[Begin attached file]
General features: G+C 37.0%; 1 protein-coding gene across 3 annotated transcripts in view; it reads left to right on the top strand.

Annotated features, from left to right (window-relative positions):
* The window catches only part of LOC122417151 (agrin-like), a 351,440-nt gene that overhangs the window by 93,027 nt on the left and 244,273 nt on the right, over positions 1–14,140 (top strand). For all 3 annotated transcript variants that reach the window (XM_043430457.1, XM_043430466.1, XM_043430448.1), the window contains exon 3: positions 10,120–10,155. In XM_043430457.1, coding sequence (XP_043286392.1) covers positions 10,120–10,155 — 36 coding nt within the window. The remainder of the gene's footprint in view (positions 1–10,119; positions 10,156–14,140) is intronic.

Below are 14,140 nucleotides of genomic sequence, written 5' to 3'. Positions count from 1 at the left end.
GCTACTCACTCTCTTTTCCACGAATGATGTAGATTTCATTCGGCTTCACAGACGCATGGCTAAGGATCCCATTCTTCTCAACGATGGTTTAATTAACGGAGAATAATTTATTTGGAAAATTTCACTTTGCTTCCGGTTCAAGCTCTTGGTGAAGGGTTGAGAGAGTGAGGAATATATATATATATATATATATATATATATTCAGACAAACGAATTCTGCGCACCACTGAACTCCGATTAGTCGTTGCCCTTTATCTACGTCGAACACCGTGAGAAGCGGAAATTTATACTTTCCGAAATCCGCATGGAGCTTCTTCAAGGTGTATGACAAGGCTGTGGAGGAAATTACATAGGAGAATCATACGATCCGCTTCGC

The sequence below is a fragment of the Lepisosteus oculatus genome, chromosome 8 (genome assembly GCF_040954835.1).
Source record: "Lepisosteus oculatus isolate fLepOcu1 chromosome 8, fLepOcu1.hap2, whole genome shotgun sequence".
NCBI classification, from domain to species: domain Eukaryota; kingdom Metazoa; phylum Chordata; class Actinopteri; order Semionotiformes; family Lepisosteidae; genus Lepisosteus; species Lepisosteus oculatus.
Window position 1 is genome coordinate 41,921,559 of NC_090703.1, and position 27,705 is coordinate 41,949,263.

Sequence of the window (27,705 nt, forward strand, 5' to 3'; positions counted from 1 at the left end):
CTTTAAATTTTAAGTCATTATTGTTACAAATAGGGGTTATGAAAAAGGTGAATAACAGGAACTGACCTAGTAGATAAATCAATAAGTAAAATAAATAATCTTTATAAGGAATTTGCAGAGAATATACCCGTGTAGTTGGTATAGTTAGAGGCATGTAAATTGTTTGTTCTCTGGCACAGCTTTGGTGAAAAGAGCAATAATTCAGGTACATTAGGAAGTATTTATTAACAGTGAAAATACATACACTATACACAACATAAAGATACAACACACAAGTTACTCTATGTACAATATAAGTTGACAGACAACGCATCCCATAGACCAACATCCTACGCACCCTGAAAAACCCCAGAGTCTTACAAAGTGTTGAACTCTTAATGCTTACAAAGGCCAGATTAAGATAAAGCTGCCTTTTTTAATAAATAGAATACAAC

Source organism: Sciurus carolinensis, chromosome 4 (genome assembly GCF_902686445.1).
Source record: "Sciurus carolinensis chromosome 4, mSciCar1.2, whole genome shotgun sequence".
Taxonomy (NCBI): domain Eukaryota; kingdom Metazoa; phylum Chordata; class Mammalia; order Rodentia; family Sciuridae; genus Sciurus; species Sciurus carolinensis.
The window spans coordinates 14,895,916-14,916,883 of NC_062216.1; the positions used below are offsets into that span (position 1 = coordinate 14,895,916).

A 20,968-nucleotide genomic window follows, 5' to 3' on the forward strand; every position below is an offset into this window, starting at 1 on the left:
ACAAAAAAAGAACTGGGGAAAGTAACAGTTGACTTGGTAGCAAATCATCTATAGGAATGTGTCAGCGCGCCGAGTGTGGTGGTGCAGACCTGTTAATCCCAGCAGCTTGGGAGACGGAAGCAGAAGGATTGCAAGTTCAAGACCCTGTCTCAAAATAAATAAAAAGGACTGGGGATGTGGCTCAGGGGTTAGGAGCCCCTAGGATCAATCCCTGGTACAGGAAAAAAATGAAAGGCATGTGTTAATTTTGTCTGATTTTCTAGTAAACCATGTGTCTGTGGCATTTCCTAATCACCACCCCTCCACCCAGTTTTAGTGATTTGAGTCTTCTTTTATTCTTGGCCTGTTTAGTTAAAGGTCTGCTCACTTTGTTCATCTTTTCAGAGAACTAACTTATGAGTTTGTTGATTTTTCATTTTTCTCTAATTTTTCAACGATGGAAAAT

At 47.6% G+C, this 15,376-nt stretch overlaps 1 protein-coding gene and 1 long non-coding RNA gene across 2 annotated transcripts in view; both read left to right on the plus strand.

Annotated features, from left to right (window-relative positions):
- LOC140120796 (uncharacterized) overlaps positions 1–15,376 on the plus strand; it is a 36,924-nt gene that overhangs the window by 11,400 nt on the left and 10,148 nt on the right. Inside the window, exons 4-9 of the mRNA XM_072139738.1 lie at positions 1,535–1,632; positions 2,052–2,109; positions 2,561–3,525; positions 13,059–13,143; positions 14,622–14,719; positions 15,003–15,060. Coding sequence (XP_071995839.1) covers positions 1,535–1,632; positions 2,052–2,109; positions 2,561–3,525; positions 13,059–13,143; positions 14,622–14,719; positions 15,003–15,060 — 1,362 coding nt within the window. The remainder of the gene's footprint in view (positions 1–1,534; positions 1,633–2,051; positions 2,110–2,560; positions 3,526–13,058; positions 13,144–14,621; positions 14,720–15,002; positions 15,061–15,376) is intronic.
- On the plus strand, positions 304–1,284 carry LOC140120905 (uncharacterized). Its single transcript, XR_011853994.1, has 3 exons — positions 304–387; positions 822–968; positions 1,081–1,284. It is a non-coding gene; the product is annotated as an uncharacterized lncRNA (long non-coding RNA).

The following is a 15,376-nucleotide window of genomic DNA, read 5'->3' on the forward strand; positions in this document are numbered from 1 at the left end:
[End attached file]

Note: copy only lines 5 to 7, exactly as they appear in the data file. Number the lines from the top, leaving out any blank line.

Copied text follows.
GCTACTCACTCTCTTTTCCACGAATGATGTAGATTTCATTCGGCTTCACAGACGCATGGCTAAGGATCCCATTCTTCTCAACGATGGTTTAATTAACGGAGAATAATTTATTTGGAAAATTTCACTTTGCTTCCGGTTCAAGCTCTTGGTGAAGGGTTGAGAGAGTGAGGAATATATATATATATATATATATATATATATTCAGACAAACGAATTCTGCGCACCACTGAACTCCGATTAGTCGTTGCCCTTTATCTACGTCGAACACCGTGAGAAGCGGAAATTTATACTTTCCGAAATCCGCATGGAGCTTCTTCAAGGTGTATGACAAGGCTGTGGAGGAAATTACATAGGAGAATCATACGATCCGCTTCGC

The sequence below is a fragment of the Lepisosteus oculatus genome, chromosome 8 (genome assembly GCF_040954835.1).
Source record: "Lepisosteus oculatus isolate fLepOcu1 chromosome 8, fLepOcu1.hap2, whole genome shotgun sequence".